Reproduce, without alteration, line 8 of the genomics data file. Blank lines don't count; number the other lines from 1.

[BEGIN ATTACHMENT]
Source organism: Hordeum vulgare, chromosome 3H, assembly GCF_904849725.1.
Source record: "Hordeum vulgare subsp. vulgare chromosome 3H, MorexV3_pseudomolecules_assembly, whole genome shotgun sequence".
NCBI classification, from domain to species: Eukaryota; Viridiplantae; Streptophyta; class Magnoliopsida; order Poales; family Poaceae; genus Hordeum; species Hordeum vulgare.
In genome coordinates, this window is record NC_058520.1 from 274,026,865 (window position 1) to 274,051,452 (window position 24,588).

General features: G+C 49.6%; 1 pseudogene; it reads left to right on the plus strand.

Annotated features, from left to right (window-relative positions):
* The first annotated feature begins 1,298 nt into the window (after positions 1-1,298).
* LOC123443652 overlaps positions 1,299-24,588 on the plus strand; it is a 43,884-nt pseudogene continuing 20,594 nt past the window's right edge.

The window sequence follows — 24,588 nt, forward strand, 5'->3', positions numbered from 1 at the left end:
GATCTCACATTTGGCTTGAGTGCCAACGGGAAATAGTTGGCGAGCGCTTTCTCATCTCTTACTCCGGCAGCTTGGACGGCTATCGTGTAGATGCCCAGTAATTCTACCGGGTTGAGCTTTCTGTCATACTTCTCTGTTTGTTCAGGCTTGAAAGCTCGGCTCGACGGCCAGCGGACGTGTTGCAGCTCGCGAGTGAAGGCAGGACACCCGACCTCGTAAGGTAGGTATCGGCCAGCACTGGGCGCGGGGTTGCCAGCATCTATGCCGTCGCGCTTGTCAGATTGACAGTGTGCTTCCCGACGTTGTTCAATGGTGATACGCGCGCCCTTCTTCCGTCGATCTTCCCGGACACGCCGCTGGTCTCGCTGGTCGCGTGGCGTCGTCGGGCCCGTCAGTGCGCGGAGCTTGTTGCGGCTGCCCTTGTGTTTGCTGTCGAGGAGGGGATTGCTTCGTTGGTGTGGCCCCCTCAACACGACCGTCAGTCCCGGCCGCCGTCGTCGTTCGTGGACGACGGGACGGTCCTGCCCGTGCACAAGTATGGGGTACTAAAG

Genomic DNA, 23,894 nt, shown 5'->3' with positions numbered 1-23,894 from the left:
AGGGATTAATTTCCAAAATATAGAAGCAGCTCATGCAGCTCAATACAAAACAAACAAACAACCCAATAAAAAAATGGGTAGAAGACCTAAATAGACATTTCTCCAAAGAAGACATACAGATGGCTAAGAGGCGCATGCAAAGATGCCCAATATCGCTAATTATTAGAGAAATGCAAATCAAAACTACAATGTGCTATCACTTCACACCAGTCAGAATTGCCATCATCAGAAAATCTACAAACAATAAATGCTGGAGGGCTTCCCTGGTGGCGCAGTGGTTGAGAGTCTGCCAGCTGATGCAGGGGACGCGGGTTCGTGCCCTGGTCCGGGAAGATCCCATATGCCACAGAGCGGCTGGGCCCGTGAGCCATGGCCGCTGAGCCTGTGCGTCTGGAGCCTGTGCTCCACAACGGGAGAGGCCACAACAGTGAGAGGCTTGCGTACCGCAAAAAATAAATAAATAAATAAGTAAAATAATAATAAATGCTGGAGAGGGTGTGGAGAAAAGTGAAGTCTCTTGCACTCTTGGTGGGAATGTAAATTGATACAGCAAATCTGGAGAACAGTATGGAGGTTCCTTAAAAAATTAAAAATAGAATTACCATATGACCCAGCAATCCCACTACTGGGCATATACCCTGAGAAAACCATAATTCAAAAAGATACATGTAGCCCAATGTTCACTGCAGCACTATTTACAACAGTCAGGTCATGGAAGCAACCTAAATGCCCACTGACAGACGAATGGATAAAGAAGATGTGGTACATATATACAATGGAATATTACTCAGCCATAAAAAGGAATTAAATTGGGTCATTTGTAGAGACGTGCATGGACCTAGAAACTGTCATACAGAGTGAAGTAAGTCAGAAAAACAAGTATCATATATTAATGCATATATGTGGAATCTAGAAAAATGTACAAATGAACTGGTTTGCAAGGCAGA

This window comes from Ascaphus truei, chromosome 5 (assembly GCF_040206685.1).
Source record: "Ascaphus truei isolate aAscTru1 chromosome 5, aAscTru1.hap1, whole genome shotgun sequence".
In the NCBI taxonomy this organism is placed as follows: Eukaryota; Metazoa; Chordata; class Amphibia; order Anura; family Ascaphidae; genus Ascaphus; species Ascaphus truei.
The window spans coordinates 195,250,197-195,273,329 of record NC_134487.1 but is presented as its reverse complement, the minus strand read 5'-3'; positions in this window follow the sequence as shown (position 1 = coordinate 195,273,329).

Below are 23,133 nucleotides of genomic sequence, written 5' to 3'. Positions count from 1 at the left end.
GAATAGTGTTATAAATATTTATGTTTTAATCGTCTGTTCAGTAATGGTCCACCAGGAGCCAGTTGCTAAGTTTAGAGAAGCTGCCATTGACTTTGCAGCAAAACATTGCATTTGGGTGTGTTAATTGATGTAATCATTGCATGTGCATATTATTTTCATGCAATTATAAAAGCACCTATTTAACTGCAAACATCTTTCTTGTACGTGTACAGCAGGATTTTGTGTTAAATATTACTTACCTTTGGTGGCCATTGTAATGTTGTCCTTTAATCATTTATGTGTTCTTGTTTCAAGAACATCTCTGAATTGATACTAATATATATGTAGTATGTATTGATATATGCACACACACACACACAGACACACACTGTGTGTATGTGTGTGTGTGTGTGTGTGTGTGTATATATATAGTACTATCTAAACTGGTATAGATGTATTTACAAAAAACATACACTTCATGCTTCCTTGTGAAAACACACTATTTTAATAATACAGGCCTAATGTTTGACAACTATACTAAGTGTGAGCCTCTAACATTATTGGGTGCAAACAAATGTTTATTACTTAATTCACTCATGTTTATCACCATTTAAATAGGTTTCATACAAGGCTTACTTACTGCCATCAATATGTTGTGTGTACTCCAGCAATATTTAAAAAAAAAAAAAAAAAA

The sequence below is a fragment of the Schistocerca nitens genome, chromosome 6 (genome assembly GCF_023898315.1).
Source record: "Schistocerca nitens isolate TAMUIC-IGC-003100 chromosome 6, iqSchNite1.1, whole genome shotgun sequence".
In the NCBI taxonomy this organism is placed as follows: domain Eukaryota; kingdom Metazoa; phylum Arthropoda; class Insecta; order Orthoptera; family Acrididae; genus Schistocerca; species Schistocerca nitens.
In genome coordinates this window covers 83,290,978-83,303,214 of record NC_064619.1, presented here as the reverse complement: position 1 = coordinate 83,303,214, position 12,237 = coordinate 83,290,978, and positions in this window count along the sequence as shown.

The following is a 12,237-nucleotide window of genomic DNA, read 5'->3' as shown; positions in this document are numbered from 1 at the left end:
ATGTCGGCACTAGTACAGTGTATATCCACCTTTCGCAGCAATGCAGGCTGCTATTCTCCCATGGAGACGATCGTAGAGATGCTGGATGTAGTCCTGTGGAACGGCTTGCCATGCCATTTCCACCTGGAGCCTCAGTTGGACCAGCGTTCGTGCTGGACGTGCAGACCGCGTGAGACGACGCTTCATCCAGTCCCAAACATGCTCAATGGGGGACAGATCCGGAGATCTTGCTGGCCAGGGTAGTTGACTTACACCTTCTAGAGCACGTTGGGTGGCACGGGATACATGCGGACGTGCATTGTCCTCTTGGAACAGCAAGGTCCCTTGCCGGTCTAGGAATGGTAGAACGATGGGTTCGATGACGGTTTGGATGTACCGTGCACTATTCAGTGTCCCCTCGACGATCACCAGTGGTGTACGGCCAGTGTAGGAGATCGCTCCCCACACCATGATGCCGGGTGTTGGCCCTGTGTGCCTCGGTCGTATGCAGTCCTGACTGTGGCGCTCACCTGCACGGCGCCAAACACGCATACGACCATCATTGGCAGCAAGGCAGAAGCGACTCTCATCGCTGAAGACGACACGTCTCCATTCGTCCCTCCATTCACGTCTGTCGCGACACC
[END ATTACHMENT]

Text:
* LOC123443652 overlaps positions 1,299-24,588 on the plus strand; it is a 43,884-nt pseudogene continuing 20,594 nt past the window's right edge.